West Palm Beach’s urban planning consultants, Gehl Studio, this week released recommendations on how to bring the downtown and neighborhood scenes to life. For downtown, the challenge the consultants saw was that, the second you step off Clematis Street, or away from CityPlace, walkways are uninviting and that breaks up the connectivity that makes it fun to go from one place to another.
Not enough shade trees, street lighting or bicycling facilities; too many obstructions like utility posts blocking the sidewalks. Big roadways like Okeechobee Boulevard and Tamarind Avenue act as barriers. Flagler Drive blocks the waterfront.
The urban planners came up with proposals for pilot projects for six areas, from just south to just north of downtown. The city commission will be considering these recommendations in the weeks to come. We plan a full story about this for this weekend, but for now, here’s a neighborhood-by-neighborhood summary of the challenges and “potential moves” for the six areas, culled from the Gehl presentation:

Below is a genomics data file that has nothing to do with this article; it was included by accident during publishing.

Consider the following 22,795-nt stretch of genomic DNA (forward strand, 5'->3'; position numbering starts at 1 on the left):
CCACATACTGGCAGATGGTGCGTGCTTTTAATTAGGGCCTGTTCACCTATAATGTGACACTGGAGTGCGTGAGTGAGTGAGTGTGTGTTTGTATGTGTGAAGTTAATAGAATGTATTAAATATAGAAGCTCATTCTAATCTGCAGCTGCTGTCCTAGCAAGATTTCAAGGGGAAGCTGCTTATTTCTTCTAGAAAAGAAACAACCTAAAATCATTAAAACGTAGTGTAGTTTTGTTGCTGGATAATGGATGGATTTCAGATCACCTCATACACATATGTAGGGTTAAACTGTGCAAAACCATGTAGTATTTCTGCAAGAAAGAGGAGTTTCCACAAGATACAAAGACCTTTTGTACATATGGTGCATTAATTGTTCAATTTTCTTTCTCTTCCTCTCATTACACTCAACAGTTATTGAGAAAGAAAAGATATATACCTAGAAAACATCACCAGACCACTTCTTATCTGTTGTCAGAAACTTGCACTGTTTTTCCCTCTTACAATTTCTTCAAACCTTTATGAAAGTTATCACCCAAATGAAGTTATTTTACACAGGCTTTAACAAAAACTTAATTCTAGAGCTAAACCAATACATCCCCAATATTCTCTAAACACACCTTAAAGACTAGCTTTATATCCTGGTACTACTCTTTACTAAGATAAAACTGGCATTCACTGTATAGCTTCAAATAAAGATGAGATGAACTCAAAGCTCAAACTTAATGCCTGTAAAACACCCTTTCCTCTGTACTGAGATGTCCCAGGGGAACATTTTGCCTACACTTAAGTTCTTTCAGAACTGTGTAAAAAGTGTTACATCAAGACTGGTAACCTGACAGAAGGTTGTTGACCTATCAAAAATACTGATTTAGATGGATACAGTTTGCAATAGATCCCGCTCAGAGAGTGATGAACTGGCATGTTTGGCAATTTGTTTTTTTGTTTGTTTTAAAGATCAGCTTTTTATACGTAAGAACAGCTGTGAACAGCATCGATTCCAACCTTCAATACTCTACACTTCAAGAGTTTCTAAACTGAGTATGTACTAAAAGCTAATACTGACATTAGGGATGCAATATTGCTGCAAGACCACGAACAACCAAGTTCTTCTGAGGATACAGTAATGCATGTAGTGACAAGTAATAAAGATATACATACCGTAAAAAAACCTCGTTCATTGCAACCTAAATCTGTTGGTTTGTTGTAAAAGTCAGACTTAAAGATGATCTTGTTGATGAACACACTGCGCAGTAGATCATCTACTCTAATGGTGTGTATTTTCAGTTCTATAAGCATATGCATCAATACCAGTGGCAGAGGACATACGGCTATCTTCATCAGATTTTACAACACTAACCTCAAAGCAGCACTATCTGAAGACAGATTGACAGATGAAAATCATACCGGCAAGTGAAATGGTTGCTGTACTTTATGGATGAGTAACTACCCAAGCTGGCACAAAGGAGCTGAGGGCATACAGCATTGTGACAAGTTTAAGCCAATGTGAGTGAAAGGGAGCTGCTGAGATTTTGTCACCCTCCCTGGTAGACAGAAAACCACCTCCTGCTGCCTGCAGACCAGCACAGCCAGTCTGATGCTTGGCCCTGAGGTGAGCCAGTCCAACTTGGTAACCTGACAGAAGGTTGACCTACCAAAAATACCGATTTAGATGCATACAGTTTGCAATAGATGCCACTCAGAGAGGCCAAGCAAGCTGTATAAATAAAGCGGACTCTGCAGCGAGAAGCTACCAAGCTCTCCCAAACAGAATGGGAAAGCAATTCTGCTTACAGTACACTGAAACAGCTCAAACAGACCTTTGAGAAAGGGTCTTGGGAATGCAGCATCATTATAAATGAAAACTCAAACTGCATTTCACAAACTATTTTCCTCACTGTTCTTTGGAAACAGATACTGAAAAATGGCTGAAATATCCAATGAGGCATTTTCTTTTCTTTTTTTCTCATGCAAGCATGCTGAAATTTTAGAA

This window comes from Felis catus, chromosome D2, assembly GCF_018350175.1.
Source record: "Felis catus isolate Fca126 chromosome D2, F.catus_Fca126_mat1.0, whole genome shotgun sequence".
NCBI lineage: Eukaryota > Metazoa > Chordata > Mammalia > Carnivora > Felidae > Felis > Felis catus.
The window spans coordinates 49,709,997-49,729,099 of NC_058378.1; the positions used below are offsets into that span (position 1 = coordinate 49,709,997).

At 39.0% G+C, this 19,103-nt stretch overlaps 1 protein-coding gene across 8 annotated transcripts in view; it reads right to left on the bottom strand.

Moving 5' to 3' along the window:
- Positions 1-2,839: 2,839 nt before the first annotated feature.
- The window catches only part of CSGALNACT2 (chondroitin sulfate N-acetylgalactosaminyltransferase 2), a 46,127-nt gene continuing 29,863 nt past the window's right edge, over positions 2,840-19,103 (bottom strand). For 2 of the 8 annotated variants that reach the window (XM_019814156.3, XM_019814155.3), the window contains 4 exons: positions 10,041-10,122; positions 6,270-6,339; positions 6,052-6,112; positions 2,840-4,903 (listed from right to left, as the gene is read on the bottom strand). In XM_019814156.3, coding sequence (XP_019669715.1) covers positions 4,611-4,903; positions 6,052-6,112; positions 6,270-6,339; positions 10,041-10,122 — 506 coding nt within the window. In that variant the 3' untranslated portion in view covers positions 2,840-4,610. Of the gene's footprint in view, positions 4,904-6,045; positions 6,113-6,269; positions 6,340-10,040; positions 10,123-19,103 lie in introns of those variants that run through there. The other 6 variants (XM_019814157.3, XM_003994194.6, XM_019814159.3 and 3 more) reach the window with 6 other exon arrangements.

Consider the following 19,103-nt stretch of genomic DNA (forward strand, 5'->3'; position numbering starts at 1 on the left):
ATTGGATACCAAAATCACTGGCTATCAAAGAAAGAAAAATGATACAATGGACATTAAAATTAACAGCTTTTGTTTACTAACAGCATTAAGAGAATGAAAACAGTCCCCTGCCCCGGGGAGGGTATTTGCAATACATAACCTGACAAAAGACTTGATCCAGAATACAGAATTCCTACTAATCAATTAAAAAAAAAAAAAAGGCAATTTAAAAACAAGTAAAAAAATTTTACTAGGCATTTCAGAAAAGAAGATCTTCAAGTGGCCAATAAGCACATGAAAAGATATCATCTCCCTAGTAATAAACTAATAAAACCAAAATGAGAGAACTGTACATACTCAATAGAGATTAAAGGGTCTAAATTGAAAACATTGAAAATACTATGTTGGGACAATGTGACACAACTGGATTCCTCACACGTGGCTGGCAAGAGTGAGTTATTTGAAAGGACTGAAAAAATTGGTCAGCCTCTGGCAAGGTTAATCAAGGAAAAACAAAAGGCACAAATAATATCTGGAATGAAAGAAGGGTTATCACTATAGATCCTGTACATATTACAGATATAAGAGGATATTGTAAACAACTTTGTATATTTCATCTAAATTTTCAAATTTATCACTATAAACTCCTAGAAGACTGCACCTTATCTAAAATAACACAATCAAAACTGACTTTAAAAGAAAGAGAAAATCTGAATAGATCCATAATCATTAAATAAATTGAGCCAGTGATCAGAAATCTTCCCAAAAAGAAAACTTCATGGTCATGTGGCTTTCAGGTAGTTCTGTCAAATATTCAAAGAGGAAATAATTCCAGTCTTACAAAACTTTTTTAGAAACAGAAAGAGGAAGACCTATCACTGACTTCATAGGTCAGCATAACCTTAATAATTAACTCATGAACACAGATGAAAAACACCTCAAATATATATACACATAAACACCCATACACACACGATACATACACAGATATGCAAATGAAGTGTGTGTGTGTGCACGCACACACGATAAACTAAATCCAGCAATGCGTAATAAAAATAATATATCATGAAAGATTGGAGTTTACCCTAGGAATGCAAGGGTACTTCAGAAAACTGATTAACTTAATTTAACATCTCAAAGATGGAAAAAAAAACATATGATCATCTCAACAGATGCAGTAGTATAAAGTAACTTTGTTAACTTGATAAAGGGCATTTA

Complete Clematis.Challenges: Clematis’ eastern and western edges could use some love. On the west, crossing Tamarind Avenue from the Tri-Rail station is difficult, and the end of Clematis has little shade or pedestrian interest. On the east, everyone loves the waterfront but it’s empty most of the time, there’s no way to interact with the water, no shade and few everyday activities. Recommendations: Create an artistic gateway tot he city at the TriRail Station; make Tamarind easier for pedestrians by adding a signal and pedestrian islands; Add shading to make walk up Clematis from the station more comfortable; run bike lanes from Tri-Rail to Rosemary Avenue; String lighting from Tri-Rail to the waterfront; add movable seating to the Flagler Drive green, so people can follow the shade; make the FEC rail and Quadrille Boulevard intersection feel safe and comfortable; widen the waterfront park by taking under-used space from Flagler Drive and install docks that step down to the water. Include eye-catching lighting to draw people to the waterfront.